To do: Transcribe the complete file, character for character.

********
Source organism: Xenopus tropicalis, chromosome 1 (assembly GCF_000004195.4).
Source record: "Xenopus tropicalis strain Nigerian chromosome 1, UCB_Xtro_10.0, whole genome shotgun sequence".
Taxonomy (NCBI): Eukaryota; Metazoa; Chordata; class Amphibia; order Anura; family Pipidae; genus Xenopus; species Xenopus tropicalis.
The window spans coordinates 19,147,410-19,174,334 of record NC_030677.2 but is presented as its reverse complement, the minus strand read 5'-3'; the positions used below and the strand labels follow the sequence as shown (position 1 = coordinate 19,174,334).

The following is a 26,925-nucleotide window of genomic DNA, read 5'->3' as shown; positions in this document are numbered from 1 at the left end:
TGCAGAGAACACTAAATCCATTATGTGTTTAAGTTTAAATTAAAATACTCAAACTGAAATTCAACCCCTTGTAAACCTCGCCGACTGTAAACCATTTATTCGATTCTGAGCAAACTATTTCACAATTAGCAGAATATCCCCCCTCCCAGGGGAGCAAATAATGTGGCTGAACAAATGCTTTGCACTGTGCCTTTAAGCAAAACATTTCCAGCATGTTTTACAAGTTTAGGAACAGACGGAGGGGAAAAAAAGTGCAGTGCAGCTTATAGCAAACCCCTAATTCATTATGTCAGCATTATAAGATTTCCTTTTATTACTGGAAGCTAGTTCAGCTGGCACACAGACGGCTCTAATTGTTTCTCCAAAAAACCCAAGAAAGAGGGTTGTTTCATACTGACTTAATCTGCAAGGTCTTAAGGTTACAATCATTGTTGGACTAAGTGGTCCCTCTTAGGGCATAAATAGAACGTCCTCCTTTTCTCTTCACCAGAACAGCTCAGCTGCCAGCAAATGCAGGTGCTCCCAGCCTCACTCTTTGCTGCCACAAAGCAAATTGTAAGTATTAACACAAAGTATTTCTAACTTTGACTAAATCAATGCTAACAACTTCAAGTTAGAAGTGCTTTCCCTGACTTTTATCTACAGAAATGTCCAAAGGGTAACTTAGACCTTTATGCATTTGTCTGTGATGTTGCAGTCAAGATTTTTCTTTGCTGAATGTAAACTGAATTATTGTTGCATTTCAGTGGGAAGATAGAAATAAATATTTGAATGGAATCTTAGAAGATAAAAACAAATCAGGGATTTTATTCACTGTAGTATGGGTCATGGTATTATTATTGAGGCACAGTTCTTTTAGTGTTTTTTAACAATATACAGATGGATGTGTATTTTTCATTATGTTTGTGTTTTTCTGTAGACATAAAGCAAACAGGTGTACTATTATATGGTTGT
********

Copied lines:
Source organism: Xenopus tropicalis, chromosome 1 (assembly GCF_000004195.4).
Source record: "Xenopus tropicalis strain Nigerian chromosome 1, UCB_Xtro_10.0, whole genome shotgun sequence".
Taxonomy (NCBI): Eukaryota; Metazoa; Chordata; class Amphibia; order Anura; family Pipidae; genus Xenopus; species Xenopus tropicalis.
The window spans coordinates 19,147,410-19,174,334 of record NC_030677.2 but is presented as its reverse complement, the minus strand read 5'-3'; the positions used below and the strand labels follow the sequence as shown (position 1 = coordinate 19,174,334).

The following is a 26,925-nucleotide window of genomic DNA, read 5'->3' as shown; positions in this document are numbered from 1 at the left end:
TGCAGAGAACACTAAATCCATTATGTGTTTAAGTTTAAATTAAAATACTCAAACTGAAATTCAACCCCTTGTAAACCTCGCCGACTGTAAACCATTTATTCGATTCTGAGCAAACTATTTCACAATTAGCAGAATATCCCCCCTCCCAGGGGAGCAAATAATGTGGCTGAACAAATGCTTTGCACTGTGCCTTTAAGCAAAACATTTCCAGCATGTTTTACAAGTTTAGGAACAGACGGAGGGGAAAAAAAGTGCAGTGCAGCTTATAGCAAACCCCTAATTCATTATGTCAGCATTATAAGATTTCCTTTTATTACTGGAAGCTAGTTCAGCTGGCACACAGACGGCTCTAATTGTTTCTCCAAAAAACCCAAGAAAGAGGGTTGTTTCATACTGACTTAATCTGCAAGGTCTTAAGGTTACAATCATTGTTGGACTAAGTGGTCCCTCTTAGGGCATAAATAGAACGTCCTCCTTTTCTCTTCACCAGAACAGCTCAGCTGCCAGCAAATGCAGGTGCTCCCAGCCTCACTCTTTGCTGCCACAAAGCAAATTGTAAGTATTAACACAAAGTATTTCTAACTTTGACTAAATCAATGCTAACAACTTCAAGTTAGAAGTGCTTTCCCTGACTTTTATCTACAGAAATGTCCAAAGGGTAACTTAGACCTTTATGCATTTGTCTGTGATGTTGCAGTCAAGATTTTTCTTTGCTGAATGTAAACTGAATTATTGTTGCATTTCAGTGGGAAGATAGAAATAAATATTTGAATGGAATCTTAGAAGATAAAAACAAATCAGGGATTTTATTCACTGTAGTATGGGTCATGGTATTATTATTGAGGCACAGTTCTTTTAGTGTTTTTTAACAATATACAGATGGATGTGTATTTTTCATTATGTTTGTGTTTTTCTGTAGACATAAAGCAAACAGGTGTACTATTATATGGTTGT